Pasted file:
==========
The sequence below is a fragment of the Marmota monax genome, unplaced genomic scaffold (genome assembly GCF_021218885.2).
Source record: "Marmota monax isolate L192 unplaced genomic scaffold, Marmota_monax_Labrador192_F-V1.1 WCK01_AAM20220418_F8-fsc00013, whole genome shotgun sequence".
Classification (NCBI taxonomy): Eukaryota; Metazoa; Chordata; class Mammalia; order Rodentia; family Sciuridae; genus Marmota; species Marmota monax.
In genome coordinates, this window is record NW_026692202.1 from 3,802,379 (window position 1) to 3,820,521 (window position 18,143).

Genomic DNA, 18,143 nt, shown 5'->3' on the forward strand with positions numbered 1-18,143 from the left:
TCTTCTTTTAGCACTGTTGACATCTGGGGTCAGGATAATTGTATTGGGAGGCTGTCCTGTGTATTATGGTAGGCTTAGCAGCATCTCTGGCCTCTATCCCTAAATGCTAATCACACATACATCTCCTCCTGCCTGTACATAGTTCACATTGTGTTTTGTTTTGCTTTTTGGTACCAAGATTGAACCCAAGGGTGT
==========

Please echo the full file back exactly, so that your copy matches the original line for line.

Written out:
The sequence below is a fragment of the Marmota monax genome, unplaced genomic scaffold (genome assembly GCF_021218885.2).
Source record: "Marmota monax isolate L192 unplaced genomic scaffold, Marmota_monax_Labrador192_F-V1.1 WCK01_AAM20220418_F8-fsc00013, whole genome shotgun sequence".
Classification (NCBI taxonomy): Eukaryota; Metazoa; Chordata; class Mammalia; order Rodentia; family Sciuridae; genus Marmota; species Marmota monax.
In genome coordinates, this window is record NW_026692202.1 from 3,802,379 (window position 1) to 3,820,521 (window position 18,143).

Genomic DNA, 18,143 nt, shown 5'->3' on the forward strand with positions numbered 1-18,143 from the left:
TCTTCTTTTAGCACTGTTGACATCTGGGGTCAGGATAATTGTATTGGGAGGCTGTCCTGTGTATTATGGTAGGCTTAGCAGCATCTCTGGCCTCTATCCCTAAATGCTAATCACACATACATCTCCTCCTGCCTGTACATAGTTCACATTGTGTTTTGTTTTGCTTTTTGGTACCAAGATTGAACCCAAGGGTGT